Wednesday, October 28, 2009
Very interesting discussion in class today, stoked by a report pointing out Biblical inconsistencies, contradictions, unflattering depictions of Jesus, and in general the ongoing failure of the devout to answer "Epicurus's old questions" that converge on what Bart Ehrman calls "God's Problem," challenging the plausibility of an all-powerful, all-knowing, perfectly good Supreme Being. Muslim students were quick to offer their measured and respectful agreement that the Christian Bible is a deeply flawed document, reflecting the contributions of many human hands over the centuries... unlike, they contended, the Holy Koran.
"Although many Christians revere the Bible, few if any treat it with the same degree of reverence as Muslims treat the Qur’an. Indeed, it is argued that a much closer parallel in Christianity is not the Bible, but Jesus Christ: 'If Christ is the Word of God made flesh, the Koran is the Word of God made text, and questioning its sanctity or authority is thus considered an outright attack on Islam — as Salman Rushdie knows all too well.'" (A. Cline)
Far from revering the Bible as untouchable, many prominent and pious Christians through the centuries have openly challenged its authenticity. Thomas Jefferson even took scissors to it, snipping all the supernatural bits.
Some scholars contend that What the Koran Really Says is not any more "clear, or mubin," than the Bible.
"Indeed, the Koran could well stand as the supreme example of a man-made text, worked over and doctored to an unfathomable extent, and subsequently endowed with a transcendental provenance by the associative and projective proclivities of the human imagination... 'if you look at it, you will notice that every fifth sentence simply doesn't make sense…. The fact is that a fifth of the Koranic text is just incomprehensible.' If this is the case, why is the impression abroad, among both Muslims and non-Muslims, that we not only know what the Koran is, but what it says? The explanation lies in the fact that once the Koran existed, in some form or another, not necessarily the form we know today, people began to make up stories about it..."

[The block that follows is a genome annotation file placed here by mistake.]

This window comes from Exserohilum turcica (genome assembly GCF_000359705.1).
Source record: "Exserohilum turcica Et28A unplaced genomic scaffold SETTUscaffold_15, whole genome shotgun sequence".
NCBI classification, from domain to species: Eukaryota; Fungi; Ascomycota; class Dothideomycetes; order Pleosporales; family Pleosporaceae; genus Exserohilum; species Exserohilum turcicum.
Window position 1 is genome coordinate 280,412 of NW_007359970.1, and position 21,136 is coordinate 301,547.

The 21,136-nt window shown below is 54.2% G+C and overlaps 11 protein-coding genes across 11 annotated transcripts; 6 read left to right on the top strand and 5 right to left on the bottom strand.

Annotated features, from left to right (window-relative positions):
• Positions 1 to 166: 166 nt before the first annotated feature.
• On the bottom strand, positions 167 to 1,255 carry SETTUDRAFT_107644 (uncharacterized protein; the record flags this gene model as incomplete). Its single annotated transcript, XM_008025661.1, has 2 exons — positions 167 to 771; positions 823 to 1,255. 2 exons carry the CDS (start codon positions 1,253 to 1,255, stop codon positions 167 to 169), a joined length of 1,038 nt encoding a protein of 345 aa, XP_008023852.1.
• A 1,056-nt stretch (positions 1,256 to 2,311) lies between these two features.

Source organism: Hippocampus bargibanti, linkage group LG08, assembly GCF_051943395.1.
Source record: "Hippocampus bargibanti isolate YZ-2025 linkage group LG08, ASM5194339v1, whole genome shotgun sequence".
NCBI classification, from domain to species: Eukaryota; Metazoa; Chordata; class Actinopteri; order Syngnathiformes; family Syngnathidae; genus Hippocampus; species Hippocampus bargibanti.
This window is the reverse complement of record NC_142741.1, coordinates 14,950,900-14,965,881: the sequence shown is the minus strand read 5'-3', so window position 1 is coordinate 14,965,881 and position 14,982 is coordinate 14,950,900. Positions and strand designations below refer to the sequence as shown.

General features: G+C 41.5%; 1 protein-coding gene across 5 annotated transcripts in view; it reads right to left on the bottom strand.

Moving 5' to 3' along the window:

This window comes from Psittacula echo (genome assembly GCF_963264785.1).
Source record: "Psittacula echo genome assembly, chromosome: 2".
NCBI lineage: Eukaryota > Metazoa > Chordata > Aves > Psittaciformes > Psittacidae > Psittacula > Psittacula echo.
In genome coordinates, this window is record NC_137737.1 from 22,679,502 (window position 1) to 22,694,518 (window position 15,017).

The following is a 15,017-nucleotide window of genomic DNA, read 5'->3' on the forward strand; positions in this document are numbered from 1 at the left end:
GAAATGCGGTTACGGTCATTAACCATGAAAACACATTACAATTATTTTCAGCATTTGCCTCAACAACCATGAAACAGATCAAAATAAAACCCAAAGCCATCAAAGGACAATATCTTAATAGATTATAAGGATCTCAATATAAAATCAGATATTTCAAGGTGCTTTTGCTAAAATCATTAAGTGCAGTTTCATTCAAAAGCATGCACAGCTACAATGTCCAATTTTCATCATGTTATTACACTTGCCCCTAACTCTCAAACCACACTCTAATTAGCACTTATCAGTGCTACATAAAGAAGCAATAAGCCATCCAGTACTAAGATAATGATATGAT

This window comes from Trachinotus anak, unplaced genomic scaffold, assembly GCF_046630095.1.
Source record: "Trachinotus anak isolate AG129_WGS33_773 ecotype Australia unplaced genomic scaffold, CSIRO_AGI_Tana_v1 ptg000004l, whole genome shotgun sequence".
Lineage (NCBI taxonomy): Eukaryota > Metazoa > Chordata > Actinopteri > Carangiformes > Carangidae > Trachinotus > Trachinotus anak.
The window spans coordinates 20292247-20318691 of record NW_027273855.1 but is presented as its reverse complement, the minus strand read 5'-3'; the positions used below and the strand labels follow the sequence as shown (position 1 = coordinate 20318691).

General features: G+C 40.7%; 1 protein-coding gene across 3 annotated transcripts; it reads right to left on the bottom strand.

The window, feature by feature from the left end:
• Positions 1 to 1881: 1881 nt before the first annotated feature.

I don't know if that explanation will stand, but I'm very pleased that we were all able to leave class today amicably and in agreement that there's nothing wrong with disagreeing, so long as we do it respectfully and with ears open.
Made me proud, how much better we handled our little debate than did the ranting, raving, self-righteous monomaniac and his understandably-incensed detractors in front of our student center yesterday around noon. (Read about it in the student newspaper Sidelines... here's a philosophy student's first-hand account, including Preacher's outrageous statement that women "ask for" sexual assault. Apparently it's all women's responsibility to dress modestly, so as to protect Preacher and his pals from their own uncontrollable lust. How indistinguishable fundamentalists from different traditions are, at close range.)
The poor fool was evidently incapable of noticing the irony in his long list of human types and behaviors allegedly hated by their loving Creator.
If there's a hell, sounds like, it'd be a nice place to visit: all the fun people will be there.
But maybe Jean-Paul Sartre got this one right: hell is just (some) other people.